The editorial of the month

Father Sebastian White, o.p.

by Father Sebastian White, o.p.

Being more of a morning person, I’m generally asleep well before the clock strikes midnight. The 31st of December is rarely an exception and, even though it would require only a short walk, I have never been tempted in the slightest to cram my way into the crowd of freezing revelers in Times Square to watch the ball drop.

I plead guilty, then, to being a spoilsport when it comes to the typical New Year’s observances (in my defense, there’s hardly an element of surprise to the evening). Still, the beginning of a new calendar year is a significant occasion. After all, there’s a new number to remember when writing the date, new trips or family events to plan, new projects at work, new semesters to begin, new resolutions to be made. And who isn’t given to wonder at this moment: What will the next year contain? What will happen in the world, in my family? What blessings might God have in store for me? What challenges or sufferings might lie ahead?

Getting off on the right foot

The Church escorts us into the new year with a thrilling assurance: God has intervened in our world.

Brothers and sisters: When the fullness of time had come, God sent his Son, born of a woman…so that we might receive adoption as sons. As proof that you are sons, God sent the Spirit of his Son into our hearts, crying out, “Abba, Father!” (Gal 4:4-6).

Hearing those beautiful words at Mass the very first day of every year, the Solemnity of Mary, the Holy Mother of God, reminds us we are situated within much more than just another one of earth’s predictable revolutions around the sun. God has not left us to settle with being merely created subjects who wonder about the meaning and purpose of our lives. You are no longer a slave but a son, and if a son then also an heir (Gal 4:7). In truth, we become by grace what Jesus is by nature—the Child of God.

Yet, “he who has not Mary for his Mother,” Saint Louis de Montfort teaches, “has not God for his Father.” Why? Because, as the day’s collect says, it was only through Mary’s “fruitful virginity” that God bestowed on us “the grace of eternal salvation,” making us “worthy to receive the author of life.” And of course, both the shepherds and the Magi do not find Jesus alone, but with Mary.

“A small mistake in the beginning,” Saint Thomas Aquinas reminds us, “is a big one in the end.” A few decimals off at the start of a math problem means the final calculation will be way off; start a journey just a few degrees off-kilter and, no matter how efficient the transport, a pilgrim ends up miles from the intended destination.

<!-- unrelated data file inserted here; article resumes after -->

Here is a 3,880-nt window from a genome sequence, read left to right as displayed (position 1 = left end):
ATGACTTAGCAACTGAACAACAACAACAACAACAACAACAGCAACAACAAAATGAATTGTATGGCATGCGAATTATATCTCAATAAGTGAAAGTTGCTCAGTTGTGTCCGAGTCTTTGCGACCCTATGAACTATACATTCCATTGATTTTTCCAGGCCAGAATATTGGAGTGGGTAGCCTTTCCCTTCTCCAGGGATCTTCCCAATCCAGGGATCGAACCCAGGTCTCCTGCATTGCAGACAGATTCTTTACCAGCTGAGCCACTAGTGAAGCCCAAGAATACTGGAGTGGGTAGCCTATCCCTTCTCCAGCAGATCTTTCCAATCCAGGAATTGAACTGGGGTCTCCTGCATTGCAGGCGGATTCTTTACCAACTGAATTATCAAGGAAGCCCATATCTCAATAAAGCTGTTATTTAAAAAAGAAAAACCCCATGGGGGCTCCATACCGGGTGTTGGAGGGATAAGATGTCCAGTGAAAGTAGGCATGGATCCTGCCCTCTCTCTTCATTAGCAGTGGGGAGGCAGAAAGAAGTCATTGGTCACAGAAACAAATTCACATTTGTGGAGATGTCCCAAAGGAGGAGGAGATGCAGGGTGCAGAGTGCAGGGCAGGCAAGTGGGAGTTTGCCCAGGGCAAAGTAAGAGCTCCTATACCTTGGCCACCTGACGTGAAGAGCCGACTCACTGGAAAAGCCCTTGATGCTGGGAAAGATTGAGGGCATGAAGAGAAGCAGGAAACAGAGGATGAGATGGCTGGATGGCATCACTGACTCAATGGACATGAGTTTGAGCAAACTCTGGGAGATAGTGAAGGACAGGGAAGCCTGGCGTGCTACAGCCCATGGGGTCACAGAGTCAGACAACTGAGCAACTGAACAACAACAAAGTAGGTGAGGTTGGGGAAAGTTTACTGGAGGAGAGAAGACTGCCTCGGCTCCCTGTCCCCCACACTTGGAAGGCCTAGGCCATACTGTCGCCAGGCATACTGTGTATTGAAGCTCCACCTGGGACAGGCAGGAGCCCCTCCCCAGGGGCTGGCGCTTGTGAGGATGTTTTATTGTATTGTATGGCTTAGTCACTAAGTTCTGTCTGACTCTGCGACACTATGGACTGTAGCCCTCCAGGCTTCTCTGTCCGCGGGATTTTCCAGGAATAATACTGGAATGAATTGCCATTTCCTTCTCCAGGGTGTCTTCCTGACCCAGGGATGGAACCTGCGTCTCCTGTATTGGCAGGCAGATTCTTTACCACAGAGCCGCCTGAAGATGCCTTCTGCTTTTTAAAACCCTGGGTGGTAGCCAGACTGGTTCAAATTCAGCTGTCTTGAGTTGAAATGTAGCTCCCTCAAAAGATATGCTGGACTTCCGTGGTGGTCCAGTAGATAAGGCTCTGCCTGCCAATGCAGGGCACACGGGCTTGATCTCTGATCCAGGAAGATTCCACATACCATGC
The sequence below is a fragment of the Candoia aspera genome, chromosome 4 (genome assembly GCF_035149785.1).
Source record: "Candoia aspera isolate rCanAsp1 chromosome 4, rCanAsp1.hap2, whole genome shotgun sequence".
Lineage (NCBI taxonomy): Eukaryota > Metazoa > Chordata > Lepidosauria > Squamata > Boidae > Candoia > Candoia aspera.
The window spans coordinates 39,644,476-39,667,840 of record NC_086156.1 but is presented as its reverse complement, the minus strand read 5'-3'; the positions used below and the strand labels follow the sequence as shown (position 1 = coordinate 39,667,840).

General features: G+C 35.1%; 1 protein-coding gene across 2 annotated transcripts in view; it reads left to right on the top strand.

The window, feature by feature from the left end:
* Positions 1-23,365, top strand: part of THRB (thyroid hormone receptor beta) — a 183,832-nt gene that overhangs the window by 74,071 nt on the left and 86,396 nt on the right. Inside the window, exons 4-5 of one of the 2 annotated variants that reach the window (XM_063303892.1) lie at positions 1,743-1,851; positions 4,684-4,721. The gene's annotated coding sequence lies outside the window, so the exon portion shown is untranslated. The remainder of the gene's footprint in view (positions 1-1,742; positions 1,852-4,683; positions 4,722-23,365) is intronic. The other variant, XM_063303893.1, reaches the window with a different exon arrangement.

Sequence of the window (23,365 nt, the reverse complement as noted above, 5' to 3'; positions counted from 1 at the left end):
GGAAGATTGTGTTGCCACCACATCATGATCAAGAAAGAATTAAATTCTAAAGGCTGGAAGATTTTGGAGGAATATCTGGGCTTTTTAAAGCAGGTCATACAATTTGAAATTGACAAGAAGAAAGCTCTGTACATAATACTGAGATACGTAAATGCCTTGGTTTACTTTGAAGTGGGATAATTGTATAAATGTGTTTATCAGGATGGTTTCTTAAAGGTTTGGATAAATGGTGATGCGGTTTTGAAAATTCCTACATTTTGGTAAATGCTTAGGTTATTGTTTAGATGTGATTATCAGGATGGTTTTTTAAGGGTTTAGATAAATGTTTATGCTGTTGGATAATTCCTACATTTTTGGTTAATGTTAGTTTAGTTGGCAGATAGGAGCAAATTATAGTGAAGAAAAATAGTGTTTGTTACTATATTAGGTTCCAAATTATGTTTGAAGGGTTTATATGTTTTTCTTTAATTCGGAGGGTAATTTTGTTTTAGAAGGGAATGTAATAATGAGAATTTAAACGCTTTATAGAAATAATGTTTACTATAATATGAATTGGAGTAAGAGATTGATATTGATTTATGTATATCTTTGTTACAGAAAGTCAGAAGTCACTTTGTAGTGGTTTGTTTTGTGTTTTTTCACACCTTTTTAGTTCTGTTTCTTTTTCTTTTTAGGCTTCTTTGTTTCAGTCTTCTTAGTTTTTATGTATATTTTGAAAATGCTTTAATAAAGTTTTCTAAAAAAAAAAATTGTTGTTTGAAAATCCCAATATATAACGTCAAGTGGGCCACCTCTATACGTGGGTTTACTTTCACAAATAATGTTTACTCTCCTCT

Launching the civil year, then, with this special Marian feast, sets us squarely on point. It’s the Church’s way of ensuring we remain under the watchful and protective gaze of Mary, our Mother, so that we make “devotion to this sweet Mother, not something superficial or intermittent, consisting in isolated practices with a special place and hour in our day, but constant and essential, reaching to the very depths of our heart and filling our whole being and all our life like a heavenly perfume” (Archbishop Luis Martínez).

A New Year’s Resolution

There is an old Catholic practice of offering a prayer at the beginning of each new day—the “Morning Offering.” I think of it as a preemptive strike against the devil and his temptations to fixate on only the pleasures or discouragements of our natural existence, a quick jab at the principalities and powers who would love nothing more than to distract us, even for the briefest moment, from our supernatural vocation: to for ever glorify and praise God for all we have heard and seen (cf. Lk 2:20).

But it’s not only a defensive measure. Since every prayer is in some way a conforming of our will to God’s will, the morning offering is a positive consecration of the day, in union with Mary, our most powerful intercessor, to the Lord’s providential purposes.

I think the morning offering could be adapted as the perfect year offering this January:

O Jesus, through the Immaculate Heart of Mary, I offer you my prayers, works, joys and sufferings of this year for all the intentions of your Sacred Heart, in union with the Holy Sacrifice of the Mass throughout the world, in reparation for my sins, for the intentions of all my relatives and friends, and in particular for the intentions of the Holy Father. Amen.

Come to think of it, praying just as the new year rolls in? That’s something I’m up for.